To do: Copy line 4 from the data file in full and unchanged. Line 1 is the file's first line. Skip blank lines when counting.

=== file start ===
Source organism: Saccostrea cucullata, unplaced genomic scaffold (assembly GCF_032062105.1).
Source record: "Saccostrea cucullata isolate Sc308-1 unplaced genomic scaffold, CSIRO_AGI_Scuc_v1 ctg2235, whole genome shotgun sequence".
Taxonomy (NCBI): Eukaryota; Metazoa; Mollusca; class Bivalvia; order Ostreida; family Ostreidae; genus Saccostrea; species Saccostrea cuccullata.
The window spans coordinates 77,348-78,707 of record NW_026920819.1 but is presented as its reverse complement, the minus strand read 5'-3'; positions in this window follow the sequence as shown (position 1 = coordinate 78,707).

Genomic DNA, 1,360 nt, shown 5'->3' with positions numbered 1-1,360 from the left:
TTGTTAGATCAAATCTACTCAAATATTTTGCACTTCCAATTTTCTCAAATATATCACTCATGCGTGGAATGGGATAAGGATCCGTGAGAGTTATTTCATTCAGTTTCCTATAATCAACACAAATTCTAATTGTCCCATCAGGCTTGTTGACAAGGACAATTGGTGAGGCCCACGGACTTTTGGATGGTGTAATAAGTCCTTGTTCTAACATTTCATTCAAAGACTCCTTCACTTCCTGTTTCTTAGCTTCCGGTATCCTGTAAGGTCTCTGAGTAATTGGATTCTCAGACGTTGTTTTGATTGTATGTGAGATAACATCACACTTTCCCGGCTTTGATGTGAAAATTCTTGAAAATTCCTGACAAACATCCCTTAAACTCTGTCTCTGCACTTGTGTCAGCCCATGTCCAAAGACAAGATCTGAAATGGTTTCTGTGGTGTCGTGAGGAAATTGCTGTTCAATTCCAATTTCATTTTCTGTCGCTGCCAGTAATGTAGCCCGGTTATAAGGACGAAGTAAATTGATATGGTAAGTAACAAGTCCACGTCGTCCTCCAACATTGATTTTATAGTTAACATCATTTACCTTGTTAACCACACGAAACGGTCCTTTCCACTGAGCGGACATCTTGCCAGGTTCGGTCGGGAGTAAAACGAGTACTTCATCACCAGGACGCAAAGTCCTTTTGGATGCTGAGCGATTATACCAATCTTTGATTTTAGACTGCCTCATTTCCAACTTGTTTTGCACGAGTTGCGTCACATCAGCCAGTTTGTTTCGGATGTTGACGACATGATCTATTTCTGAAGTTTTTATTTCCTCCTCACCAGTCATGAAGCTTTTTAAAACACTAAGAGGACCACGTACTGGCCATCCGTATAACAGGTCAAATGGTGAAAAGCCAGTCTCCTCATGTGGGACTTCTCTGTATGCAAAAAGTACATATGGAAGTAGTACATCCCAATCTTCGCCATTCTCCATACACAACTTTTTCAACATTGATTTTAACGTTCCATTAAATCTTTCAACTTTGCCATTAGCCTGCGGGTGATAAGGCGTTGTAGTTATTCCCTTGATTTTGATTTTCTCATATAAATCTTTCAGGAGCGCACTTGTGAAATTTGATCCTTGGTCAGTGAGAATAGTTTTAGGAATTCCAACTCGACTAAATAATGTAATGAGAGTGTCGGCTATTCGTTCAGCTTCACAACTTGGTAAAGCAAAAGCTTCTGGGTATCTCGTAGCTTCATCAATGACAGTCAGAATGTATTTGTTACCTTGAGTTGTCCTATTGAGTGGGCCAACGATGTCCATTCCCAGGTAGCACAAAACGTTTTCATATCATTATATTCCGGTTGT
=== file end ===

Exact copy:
The window spans coordinates 77,348-78,707 of record NW_026920819.1 but is presented as its reverse complement, the minus strand read 5'-3'; positions in this window follow the sequence as shown (position 1 = coordinate 78,707).